|Alexandr Barkovskiy's photocollage|
Founder Sally J. Clarke has developed an art course that explores the revitalisation of the new silk roads through the region's artistic practices.
This seven week course combines lectures with debates, as participants explore over 120 paintings, depicting subjects ranging from metaphorical landscapes, traditional symbols, abstract and semi-abstract compositions to portraits.
The course is open to everyone who has an interest in learning more about modern and contemporary art. It starts on 20th April 2017.
Many of the artworks examine subjects distinct to Central Asia yet universal in their discussion of human experience. Executed in styles ranging from the photo-realistic and figurative to the narrative or naive, to the surrealistic and abstract, they highlight the sophisticated breadth and depth of post-Soviet Central Asian art practices.
It was only in 1991 that the post-Soviet states of Uzbekistan, Kazakhstan, Turkmenistan, Tajikistan and Kyrgyzstan were founded. Timur, the merciless conqueror chiefly remembered for his barbarity, is revered today in modern day Uzbekistan where mythologies are created enforcing the concept of the Uzbek nation.
|Uzbek painter Mukhtar Khan's "Sunduk (Trousseau) Wishes"|
Since that time art movements have notable twists and turns: a rejection of Soviet art styles, and renaissance of nomadic related art themes, an exploration of sensual forms and a revisiting of Sufi tales.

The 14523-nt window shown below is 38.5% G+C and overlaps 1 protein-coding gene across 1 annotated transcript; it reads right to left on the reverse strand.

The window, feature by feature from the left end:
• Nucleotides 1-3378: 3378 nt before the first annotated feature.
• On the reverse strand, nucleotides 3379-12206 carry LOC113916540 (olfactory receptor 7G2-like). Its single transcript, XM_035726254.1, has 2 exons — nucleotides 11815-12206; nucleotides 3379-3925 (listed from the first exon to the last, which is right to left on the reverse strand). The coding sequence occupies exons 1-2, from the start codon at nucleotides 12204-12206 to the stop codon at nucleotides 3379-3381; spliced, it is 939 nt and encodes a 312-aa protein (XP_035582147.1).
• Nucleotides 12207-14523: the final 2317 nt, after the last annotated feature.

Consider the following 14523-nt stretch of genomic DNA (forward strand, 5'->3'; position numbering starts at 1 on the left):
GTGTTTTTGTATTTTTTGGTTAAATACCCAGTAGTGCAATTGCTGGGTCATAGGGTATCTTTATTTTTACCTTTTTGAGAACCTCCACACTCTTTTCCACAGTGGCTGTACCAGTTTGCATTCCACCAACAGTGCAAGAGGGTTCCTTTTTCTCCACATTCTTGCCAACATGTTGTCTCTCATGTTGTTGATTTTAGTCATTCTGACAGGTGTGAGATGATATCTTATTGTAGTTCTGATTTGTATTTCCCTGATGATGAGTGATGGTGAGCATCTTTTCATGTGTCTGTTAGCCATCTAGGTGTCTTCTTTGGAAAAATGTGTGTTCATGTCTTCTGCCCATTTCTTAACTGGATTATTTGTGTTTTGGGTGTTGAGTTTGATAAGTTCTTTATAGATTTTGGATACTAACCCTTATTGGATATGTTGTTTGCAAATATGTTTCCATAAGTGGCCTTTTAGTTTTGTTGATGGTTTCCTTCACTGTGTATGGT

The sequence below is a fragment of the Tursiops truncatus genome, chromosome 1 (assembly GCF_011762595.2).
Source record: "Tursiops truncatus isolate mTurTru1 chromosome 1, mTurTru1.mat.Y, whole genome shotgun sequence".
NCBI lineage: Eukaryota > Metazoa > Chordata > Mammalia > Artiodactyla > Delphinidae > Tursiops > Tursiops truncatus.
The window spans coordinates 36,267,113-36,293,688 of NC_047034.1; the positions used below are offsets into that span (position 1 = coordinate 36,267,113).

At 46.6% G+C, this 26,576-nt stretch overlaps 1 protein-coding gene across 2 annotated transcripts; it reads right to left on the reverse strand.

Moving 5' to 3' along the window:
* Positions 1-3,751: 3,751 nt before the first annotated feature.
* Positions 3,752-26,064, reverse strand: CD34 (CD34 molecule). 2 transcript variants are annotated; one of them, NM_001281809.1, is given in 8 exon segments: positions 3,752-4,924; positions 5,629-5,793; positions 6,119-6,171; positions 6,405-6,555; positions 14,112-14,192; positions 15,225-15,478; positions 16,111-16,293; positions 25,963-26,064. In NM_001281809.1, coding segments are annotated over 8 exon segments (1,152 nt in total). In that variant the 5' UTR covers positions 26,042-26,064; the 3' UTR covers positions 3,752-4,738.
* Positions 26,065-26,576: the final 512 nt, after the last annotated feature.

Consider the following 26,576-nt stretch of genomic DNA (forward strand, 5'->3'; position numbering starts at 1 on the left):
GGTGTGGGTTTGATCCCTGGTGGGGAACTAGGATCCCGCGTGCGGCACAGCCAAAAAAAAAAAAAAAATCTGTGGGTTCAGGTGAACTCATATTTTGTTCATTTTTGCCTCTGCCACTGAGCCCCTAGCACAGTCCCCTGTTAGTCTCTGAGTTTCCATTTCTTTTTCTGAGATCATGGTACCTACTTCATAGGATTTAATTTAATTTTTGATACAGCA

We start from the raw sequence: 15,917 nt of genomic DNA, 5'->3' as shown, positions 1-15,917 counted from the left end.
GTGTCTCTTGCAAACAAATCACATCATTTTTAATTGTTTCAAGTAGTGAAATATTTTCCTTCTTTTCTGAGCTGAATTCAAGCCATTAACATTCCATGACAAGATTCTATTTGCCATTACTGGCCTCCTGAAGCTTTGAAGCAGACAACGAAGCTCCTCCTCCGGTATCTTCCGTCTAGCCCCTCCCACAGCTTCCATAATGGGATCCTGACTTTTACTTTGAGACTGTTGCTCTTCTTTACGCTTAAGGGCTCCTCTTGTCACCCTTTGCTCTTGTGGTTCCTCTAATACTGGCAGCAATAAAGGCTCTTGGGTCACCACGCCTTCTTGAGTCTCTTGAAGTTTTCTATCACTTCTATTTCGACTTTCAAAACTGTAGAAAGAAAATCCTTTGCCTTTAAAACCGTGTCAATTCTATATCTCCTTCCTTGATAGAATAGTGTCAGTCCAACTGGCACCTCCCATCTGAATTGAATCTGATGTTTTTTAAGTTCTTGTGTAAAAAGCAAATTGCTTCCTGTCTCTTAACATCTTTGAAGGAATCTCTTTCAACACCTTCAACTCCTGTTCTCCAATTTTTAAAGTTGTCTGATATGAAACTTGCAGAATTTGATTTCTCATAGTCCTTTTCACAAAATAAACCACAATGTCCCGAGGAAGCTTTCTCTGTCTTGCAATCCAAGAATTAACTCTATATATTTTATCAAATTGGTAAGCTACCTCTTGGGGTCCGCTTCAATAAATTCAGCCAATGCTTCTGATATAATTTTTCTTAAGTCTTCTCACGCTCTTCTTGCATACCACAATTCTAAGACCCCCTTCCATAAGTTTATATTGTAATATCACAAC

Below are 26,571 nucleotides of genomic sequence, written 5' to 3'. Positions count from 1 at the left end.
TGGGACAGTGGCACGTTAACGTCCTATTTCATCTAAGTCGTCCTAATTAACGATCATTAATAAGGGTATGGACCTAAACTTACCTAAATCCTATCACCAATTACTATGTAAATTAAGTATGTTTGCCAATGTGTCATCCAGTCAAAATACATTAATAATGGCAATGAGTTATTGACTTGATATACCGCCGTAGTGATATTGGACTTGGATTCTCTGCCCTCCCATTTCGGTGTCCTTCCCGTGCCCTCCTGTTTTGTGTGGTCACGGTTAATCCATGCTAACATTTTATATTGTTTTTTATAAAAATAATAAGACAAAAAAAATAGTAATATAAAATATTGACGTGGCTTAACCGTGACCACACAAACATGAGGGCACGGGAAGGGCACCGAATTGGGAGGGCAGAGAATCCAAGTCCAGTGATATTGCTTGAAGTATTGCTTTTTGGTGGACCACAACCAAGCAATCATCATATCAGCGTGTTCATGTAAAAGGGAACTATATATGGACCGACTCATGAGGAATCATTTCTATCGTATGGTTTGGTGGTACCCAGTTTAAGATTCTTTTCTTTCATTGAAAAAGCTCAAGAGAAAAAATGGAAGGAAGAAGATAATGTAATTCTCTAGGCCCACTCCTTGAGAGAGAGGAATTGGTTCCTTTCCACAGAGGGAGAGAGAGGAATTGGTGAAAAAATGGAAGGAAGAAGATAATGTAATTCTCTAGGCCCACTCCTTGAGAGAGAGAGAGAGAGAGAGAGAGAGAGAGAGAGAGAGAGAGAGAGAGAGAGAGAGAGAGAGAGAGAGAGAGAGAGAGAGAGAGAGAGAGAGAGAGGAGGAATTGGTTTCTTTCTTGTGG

Kazakh artists such as Leyla Mahat and Almagul Menlibayeva explore the ancient cultures of the steppe. Simultaneously challenging the exoticisation of the Kazakh people while embracing contemporary themes and developing new ways of seeing.
Uzbek artists are considered exceptional painters and colourists. In the early 1920s artists such as Alexander Volkov and Usto Mumin worked in Tashkent. It was also in the autonomous region of Karakalpakstan in Uzbekistan that the famous Nukus Museum was founded by Igor Savitsky. To this day the Nukus Museum houses the world’s arguably most important Russian avant-garde art collection.
In the works of Alexandr Barkovskiy we experience a visual paradigm for whoever seeks to understand the contemporary cultural scene in Uzbekistan and Central Asia at large.
Having recently exhibited at the Moscow Biennale of Contemporary Art and Gallery Andakulovoy in Dubai and been honoured by the Moscow Museum of Modern Art and by the Contemporary Art Museum ART4.ru, this 37-year-old artist encapsulates the key cultural transformations Uzbekistan has been undergoing in recent years.
|Almagul Menlibayeva's "My Silk Road to You"|
Hamlet will be staged February 2 and 3 in Singapore. Maximum audience numbers will be 25. It would be fascinating to see how they have reinterpreted the works of leading Tashkent artists into costumes for the actors and scenery.
Below is an image of Timur Akhemdov's reinterpretation of the forest scene with Ophelia.
The art course will be held on Thursday evenings at La Salle College of the Arts, Singapore, starting 20 April for seven weeks.
For further details about the course and Hamlet, contact Sally Clarke at:
Central Asia in Art: From Soviet Orientalism to the New Republics
Tashkent Nostalgie - Eugene Panov's Exhibition, Tashkent
Homage to Savitsky
Bukhara's Contemporary Art Museum
Alexander Volkov: Of Sand and Silk, an Exhibition at Christie's
|Timur Akhemdov's reinterpretation of the forest scene with Ophelia. Oil on canvas.|